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US Oil Production To Break New Records

US crude oil production is expected to surge to more than 11 million barrels a day (mb/d) by the end of next year (2019), according to the latest forecasts from the American government on Tuesday.

If achieved, it would break previous records as higher petroleum prices trigger a drilling revival in shale fields, the Energy Information Administration’s first short-term forecast for 2019 reveals.

With global oil prices solid at the moment and expected to rise, the 11 million barrels a day forecast is ominous for the buoyant oil market and OPEC in particular which may be forced to extend is production cap past the end of 2018 and well into 2019.

That’s even with a 2.4% rise in global demand this year and 1.7% in 2019, according to the EIA.

The forecast had no impact on the oil market on Tuesday. The price of West Texas Intermediate crude in New York was $US62.67 a barrel, on Tuesday, the highest in since December 2014. Brent in London traded around $US68.55 per barrel, a new 2 ½-year high. Oil prices are up around 5% already in 2018.

The agency also sharply raised its outlook for US oil production for the coming year it now sees production averaging 10.3 million b/d, or nearly 1 mb/d more than in 2017.

The EIA said US crude oil production averaged an estimated 9.3 million barrels a day in 2017 and is estimated to have averaged 9.9 million b/d in December.

In its previous forecast, issued a month ago, the EIA saw production growth of 780,000 b/d in 2018. For 2019, EIA expects crude oil production will average 10.85 mb/d, as it rises towards the end of the year, topping 11 million barrels a day in November of next year.

Analysts say the potential for robust US production growth will be a challenge to OPEC and other leading oil exporters such as Russia, which have cut production in an effort to eliminate the worldwide glut.

“EIA estimates that Opec countries cut crude oil production output in 2017, but those cuts were offset by increased production in non-OPEC countries, especially the United States and Canada,” John Conti, EIA acting administrator, said in a statement.

Most of the growth in US output will come from the Permian basin, a huge shale region spanning western Texas and New Mexico. The EIA says it will account for two thirds, or 800,000 b/d of the 1.2 mb/d of oil production growth expected between December 2017 to December 2019.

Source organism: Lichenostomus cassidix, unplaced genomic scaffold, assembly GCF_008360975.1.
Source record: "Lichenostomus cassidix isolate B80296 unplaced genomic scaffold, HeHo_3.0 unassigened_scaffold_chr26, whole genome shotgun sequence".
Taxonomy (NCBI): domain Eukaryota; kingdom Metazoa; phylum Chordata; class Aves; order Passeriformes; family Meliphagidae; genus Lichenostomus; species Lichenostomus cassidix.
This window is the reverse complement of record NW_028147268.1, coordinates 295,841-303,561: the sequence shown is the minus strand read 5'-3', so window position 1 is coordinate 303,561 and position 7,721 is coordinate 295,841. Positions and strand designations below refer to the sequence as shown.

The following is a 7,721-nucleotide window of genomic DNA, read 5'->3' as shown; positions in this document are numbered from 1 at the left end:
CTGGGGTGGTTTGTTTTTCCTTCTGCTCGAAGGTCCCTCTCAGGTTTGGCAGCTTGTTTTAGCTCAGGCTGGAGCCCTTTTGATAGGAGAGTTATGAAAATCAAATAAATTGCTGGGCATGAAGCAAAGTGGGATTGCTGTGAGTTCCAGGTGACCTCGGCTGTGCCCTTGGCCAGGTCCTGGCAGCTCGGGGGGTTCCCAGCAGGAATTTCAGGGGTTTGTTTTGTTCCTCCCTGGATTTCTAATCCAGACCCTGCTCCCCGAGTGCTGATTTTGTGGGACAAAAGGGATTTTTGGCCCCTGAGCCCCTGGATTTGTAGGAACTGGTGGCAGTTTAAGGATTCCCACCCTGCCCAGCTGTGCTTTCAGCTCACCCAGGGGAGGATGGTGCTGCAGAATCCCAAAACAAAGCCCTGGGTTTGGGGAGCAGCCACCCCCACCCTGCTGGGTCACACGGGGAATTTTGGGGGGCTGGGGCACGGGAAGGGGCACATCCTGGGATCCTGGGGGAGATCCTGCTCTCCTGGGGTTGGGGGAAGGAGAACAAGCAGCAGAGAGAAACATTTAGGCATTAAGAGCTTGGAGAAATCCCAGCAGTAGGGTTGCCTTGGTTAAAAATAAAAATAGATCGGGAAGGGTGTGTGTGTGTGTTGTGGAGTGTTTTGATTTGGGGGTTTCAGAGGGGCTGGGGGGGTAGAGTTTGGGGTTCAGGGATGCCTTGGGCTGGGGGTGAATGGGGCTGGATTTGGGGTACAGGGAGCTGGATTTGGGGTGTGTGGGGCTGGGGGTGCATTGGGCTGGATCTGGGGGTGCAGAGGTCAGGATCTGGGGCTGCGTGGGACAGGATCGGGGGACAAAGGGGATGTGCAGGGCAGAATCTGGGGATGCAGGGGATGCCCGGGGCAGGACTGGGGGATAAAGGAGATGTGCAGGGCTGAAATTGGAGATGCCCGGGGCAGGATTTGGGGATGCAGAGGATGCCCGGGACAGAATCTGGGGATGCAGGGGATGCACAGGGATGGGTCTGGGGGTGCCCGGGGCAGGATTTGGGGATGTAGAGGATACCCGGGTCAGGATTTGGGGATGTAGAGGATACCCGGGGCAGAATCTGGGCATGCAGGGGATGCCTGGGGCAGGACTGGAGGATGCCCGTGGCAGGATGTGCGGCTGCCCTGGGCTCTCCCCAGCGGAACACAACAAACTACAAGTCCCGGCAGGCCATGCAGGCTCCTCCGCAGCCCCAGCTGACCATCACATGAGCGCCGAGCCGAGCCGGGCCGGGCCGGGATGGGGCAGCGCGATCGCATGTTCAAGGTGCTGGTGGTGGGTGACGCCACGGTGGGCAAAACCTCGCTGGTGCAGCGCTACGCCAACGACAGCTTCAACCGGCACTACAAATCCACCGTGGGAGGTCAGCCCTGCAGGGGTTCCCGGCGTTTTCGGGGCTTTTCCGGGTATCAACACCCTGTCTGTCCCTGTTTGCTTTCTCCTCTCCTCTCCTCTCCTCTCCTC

Most of the remaining growth will come from offshore wells in the federal waters of the Gulf of Mexico, with seven new projects expected to come online by the end of 2019, the agency said.

But while output is forecast to grow strongly, so will demand for oil - the EIA also pointed to strong increases in oil demand.

Total US petroleum and other liquid fuels consumption is forecast to average 20.3 mb/d this year, up 2.4% from 2017, and rising by another 340,000 b/d, or 1.7%, in 2019.

Worldwide, the EIA sees oil consumption rising by about 1.7 mb/d in both 2018 and 2019, led by stronger demand from China and India.

And US gas production will rise - the EIA says "Dry natural gas production is forecast to average 80.4 billion cubic feet per day (Bcf/d) in 2018, a 6.9 Bcf/d increase from the 2017 level, which would be the highest year-over-year increase on record. Forecast dry natural gas production increases by an average of 2.6 Bcf/d in 2019.”

That’s bad news for the US coal industry and Donald Trump ambitions to restore coal’s fortunes. It won’t happen.

The EIA said it expects the share of US total utility-scale electricity generation from natural gas to rise from 32% in 2017 to 33% in 2018 and to 34% in 2019, as a result of low natural gas prices.

"Coal's forecast generation share falls from 30% in 2017 to slightly lower than 30% in 2018 and 28% in 2019. The nuclear share of generation was 20% in 2017 and is forecast to average 20% in 2018 and 19% in 2019. Non-hydropower renewables provided almost 10% of electricity generation in 2017, and its 2018 share is expected be similar before increasing to almost 11% in 2019.

The generation share of hydropower was more than 7% in 2017 and is forecast to be slightly lower than 7% in both 2018 and 2019.

View More Articles By Glenn Dyer

Glenn Dyer has been a finance journalist and TV producer for more than 40 years. He has worked at Maxwell Newton Publications, Queensland Newspapers, AAP, The Australian Financial Review, The Nine Network and Crikey.

At the AFR he was a finance writer, Finance Editor, News Editor and Chief of Staff. At the Nine Network he was supervising producer of Business Sunday for more than 16 years. He has also written for other online and analogue print publications here and overseas.



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